We all live by a set of beliefs that inform how we see ourselves, see others, and function in the world. These beliefs may be helpful, contradictory, conscious or unconscious, but they turn into rules we live by: people are good (or bad), life is a struggle (or I won’t have to deal with than I can handle), I have to do everything on my own (or I can ask for help and receive support).
The rules aren’t complicated but they’re often not conscious either. When I was quitting smoking, my dad took me through a process he used with his psychotherapy patients. You examine what you’re telling yourself about something, in this case my beliefs about what cigarettes did for me. I smoked when I was hungry to quell my hunger and when I was full to help digest the food. I smoked when I was sad, angry, or experiencing other emotions I didn’t want to feel. And I smoked when I was happy or satisfied (after a meal, after sex). Could all of these contradictory things be true? Examining my beliefs about cigarettes helped me quit smoking. When I was hungry and went for a cigarette instead of food, I realized I was still hungry. When I was sad and smoked a cigarette instead of crying, I hadn’t processed my sadness; I had buried it.
On a larger scale, we use our internal set of beliefs to create rules for how we function in every area of our lives. The belief that you can’t count on help might inform your push for your child to be independent early: he’s going to have to handle everything on his own so he better start now.
I wanted to stop operating out of my conditioning—my childhood, my hurts, my past— the rules that I lived by but that didn’t serve me, many that I wasn’t even aware of. Becoming conscious of my beliefs about myself, others, and the world gave me the room to question whether or not those beliefs were true.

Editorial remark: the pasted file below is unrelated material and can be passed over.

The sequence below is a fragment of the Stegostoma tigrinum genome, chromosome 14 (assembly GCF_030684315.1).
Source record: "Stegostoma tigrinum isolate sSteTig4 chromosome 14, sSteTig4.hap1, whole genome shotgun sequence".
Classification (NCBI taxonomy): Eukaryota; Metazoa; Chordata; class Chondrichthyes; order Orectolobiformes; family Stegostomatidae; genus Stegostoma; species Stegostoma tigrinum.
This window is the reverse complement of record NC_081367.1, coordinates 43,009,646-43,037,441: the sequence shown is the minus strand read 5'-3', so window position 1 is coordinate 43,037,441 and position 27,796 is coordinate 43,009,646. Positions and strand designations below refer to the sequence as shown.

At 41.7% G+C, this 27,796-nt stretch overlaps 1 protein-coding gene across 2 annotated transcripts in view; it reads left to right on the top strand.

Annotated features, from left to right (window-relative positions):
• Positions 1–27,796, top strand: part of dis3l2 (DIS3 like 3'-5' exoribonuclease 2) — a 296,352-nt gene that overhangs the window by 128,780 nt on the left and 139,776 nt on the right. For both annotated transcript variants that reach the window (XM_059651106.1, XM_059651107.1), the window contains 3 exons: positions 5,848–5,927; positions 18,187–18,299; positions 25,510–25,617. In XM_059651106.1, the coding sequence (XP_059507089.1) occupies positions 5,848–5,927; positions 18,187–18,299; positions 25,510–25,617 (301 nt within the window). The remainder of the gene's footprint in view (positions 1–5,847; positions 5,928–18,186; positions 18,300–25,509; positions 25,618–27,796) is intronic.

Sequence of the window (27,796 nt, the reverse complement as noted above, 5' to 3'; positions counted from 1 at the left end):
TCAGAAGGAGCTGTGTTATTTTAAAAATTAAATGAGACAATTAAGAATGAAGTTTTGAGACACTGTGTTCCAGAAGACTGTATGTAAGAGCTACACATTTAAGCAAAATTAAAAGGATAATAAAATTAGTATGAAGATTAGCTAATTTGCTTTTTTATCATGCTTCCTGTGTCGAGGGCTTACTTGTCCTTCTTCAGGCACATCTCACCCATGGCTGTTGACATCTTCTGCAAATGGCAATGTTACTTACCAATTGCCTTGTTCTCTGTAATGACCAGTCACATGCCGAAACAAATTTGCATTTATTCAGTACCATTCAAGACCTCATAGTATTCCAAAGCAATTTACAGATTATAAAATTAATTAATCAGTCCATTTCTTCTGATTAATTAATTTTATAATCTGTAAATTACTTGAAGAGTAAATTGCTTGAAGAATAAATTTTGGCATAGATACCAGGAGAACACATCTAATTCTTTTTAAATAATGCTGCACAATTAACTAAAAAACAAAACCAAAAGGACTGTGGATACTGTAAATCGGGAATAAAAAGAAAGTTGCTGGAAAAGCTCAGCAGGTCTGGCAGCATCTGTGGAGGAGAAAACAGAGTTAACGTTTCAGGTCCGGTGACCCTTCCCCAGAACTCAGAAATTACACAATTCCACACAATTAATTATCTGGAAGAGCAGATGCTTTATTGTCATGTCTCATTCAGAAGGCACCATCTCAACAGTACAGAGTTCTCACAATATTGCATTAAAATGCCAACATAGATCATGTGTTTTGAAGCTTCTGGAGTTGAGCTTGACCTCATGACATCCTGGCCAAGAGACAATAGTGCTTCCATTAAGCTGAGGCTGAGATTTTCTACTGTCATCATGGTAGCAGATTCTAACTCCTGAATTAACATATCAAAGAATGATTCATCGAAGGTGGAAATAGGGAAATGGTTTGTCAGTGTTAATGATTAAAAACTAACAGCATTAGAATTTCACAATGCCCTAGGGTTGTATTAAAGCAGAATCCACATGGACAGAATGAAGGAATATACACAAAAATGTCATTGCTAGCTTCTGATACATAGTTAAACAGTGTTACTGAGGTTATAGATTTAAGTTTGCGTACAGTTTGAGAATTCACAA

Do I have to be friends with someone because we’ve been friends since junior high? Do I have to keep gifts someone gave me whether I like them or not? Do I have to do something because I said I would? What message is running through my head? Is it true? Do I have to? Do I want to? What are my other choices?
Looking at the rules I live by frees me to make new rules, to decide I believe in something and will keep doing it or to acknowledge it’s ridiculous and I will no longer live by that rule. I can change how I’ve done things or who I believe I am. Getting rid of the clutter in my mind is the same as letting go of the clutter in my home. It makes space for how I want to live.
What are the rules you live by? Are they true? Do they help you have the life you want or be who you want to be?